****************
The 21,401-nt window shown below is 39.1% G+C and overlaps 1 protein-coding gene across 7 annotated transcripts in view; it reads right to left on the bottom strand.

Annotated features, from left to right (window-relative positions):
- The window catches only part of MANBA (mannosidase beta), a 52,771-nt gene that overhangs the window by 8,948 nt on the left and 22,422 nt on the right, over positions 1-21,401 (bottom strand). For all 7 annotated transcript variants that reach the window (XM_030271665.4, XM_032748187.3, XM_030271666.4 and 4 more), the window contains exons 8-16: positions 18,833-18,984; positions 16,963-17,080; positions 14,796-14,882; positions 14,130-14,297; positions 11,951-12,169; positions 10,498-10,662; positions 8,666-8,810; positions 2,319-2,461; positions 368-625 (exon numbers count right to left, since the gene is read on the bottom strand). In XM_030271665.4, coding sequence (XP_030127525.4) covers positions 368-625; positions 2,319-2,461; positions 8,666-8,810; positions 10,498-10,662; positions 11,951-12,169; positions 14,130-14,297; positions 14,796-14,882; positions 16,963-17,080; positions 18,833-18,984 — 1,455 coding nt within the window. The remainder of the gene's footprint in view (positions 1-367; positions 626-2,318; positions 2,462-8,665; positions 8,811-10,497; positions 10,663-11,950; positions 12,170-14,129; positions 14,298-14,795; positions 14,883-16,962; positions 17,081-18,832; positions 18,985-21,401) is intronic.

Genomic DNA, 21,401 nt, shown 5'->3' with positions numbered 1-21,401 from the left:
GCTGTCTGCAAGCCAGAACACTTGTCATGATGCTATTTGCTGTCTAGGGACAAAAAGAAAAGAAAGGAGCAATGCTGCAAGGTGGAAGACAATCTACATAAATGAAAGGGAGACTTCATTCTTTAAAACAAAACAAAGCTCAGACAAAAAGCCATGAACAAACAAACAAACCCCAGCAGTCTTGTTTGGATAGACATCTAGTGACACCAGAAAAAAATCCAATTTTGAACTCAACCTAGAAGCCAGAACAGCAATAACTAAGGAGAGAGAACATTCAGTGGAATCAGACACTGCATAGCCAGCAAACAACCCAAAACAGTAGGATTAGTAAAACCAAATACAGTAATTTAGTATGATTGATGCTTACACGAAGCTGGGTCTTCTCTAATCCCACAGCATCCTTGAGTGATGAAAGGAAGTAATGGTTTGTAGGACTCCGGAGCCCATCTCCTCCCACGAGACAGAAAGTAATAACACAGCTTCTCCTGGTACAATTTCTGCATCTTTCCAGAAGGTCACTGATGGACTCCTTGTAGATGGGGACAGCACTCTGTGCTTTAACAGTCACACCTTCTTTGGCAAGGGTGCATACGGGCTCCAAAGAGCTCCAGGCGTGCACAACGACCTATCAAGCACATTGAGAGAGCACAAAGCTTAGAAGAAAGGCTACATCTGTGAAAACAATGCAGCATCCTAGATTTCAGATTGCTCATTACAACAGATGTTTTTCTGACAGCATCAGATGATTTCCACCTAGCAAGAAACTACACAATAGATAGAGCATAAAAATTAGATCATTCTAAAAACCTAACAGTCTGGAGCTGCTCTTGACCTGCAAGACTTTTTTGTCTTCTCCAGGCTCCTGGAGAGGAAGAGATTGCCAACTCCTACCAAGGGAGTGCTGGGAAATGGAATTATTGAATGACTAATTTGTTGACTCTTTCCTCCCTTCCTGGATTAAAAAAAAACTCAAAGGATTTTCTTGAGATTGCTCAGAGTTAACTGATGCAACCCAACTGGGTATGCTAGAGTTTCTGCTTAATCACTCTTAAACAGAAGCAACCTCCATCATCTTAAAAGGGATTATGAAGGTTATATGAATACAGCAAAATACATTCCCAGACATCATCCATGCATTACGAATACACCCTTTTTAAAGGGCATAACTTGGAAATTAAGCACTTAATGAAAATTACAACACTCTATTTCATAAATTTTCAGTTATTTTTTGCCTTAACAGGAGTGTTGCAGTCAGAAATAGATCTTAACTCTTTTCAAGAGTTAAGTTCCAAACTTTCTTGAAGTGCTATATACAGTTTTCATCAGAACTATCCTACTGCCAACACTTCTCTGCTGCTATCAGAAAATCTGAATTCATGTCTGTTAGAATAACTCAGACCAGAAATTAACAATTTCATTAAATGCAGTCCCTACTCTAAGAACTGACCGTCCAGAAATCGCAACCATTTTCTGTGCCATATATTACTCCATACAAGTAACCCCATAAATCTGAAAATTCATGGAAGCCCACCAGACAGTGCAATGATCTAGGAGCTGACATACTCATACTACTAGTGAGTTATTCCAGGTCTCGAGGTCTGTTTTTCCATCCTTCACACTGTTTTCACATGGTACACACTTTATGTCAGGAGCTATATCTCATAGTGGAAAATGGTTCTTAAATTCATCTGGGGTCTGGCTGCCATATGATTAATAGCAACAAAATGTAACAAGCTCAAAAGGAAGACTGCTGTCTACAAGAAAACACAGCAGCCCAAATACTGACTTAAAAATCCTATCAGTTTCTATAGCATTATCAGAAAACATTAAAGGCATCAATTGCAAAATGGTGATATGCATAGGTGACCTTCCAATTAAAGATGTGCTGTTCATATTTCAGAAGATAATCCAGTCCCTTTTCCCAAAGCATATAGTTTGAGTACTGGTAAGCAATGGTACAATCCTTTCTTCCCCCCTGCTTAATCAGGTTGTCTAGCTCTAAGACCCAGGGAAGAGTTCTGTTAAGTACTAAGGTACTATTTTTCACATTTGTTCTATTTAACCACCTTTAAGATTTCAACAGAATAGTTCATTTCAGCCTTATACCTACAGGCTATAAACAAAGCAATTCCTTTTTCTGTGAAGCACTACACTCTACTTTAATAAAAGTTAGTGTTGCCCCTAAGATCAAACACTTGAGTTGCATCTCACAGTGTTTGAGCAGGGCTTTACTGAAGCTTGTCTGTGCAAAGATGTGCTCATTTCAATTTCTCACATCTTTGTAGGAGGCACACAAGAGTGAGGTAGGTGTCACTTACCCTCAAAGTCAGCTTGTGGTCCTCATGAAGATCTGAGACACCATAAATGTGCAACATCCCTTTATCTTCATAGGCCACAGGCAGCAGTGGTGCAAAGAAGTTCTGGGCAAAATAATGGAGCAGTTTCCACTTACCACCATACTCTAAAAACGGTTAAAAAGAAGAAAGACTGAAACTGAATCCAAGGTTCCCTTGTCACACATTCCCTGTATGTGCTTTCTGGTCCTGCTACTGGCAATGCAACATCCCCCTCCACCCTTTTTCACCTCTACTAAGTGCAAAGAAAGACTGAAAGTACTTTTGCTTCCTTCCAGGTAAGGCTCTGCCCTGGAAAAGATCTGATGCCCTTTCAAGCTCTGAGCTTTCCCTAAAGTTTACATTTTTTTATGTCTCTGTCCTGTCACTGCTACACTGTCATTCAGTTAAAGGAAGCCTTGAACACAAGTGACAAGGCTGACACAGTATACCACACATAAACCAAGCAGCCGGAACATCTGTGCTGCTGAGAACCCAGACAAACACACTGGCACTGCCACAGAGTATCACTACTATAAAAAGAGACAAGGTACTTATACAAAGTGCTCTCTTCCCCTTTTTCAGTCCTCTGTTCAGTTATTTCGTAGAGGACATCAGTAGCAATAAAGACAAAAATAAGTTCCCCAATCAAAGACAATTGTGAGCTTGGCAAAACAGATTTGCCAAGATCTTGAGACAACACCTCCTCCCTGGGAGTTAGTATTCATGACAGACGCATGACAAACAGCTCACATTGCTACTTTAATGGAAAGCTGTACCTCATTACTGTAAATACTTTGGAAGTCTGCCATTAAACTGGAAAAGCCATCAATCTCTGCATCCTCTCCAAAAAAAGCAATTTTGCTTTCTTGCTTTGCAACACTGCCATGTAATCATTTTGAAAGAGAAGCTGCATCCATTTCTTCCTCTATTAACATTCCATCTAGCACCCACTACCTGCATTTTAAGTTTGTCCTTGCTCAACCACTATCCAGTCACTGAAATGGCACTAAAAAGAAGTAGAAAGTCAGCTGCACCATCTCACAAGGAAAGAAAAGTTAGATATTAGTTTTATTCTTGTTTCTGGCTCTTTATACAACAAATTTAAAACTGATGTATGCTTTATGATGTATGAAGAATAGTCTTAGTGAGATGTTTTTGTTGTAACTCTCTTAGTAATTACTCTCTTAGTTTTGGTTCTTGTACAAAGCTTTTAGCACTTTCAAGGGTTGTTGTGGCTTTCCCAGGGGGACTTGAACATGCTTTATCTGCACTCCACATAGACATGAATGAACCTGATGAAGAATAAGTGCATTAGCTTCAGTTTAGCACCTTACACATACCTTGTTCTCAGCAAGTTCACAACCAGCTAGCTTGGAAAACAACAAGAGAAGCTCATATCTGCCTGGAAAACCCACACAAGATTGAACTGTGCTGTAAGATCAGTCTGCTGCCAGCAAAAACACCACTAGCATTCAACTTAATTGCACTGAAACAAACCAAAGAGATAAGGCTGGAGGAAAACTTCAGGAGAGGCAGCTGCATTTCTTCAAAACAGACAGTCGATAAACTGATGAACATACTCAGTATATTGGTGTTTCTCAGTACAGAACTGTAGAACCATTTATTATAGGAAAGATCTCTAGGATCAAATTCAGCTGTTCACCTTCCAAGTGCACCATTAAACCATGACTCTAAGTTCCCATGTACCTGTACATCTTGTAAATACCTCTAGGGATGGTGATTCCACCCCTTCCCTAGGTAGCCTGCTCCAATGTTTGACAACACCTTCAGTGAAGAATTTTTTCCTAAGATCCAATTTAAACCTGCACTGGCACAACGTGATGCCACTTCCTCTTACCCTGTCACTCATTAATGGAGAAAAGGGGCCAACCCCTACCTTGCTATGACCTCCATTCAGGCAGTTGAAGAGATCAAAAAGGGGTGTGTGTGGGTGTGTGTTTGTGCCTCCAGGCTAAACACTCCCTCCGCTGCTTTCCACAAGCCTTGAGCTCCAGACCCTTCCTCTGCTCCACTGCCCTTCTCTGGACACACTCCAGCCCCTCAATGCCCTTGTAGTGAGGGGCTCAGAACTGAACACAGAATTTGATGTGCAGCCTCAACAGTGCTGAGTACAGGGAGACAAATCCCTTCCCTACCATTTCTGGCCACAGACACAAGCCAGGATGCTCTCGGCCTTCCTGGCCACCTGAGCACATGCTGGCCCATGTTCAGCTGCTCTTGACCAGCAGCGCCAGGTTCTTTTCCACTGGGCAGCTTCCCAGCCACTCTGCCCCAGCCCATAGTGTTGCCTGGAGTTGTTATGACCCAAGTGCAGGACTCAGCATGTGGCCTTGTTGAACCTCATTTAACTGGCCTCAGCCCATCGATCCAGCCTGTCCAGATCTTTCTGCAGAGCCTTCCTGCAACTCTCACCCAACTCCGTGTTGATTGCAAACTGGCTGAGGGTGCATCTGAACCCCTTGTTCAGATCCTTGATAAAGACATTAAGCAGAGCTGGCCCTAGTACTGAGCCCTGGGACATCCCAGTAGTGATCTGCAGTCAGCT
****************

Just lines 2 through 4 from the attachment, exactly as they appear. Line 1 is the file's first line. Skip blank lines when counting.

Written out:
Annotated features, from left to right (window-relative positions):
- The window catches only part of MANBA (mannosidase beta), a 52,771-nt gene that overhangs the window by 8,948 nt on the left and 22,422 nt on the right, over positions 1-21,401 (bottom strand). For all 7 annotated transcript variants that reach the window (XM_030271665.4, XM_032748187.3, XM_030271666.4 and 4 more), the window contains exons 8-16: positions 18,833-18,984; positions 16,963-17,080; positions 14,796-14,882; positions 14,130-14,297; positions 11,951-12,169; positions 10,498-10,662; positions 8,666-8,810; positions 2,319-2,461; positions 368-625 (exon numbers count right to left, since the gene is read on the bottom strand). In XM_030271665.4, coding sequence (XP_030127525.4) covers positions 368-625; positions 2,319-2,461; positions 8,666-8,810; positions 10,498-10,662; positions 11,951-12,169; positions 14,130-14,297; positions 14,796-14,882; positions 16,963-17,080; positions 18,833-18,984 — 1,455 coding nt within the window. The remainder of the gene's footprint in view (positions 1-367; positions 626-2,318; positions 2,462-8,665; positions 8,811-10,497; positions 10,663-11,950; positions 12,170-14,129; positions 14,298-14,795; positions 14,883-16,962; positions 17,081-18,832; positions 18,985-21,401) is intronic.

Genomic DNA, 21,401 nt, shown 5'->3' with positions numbered 1-21,401 from the left: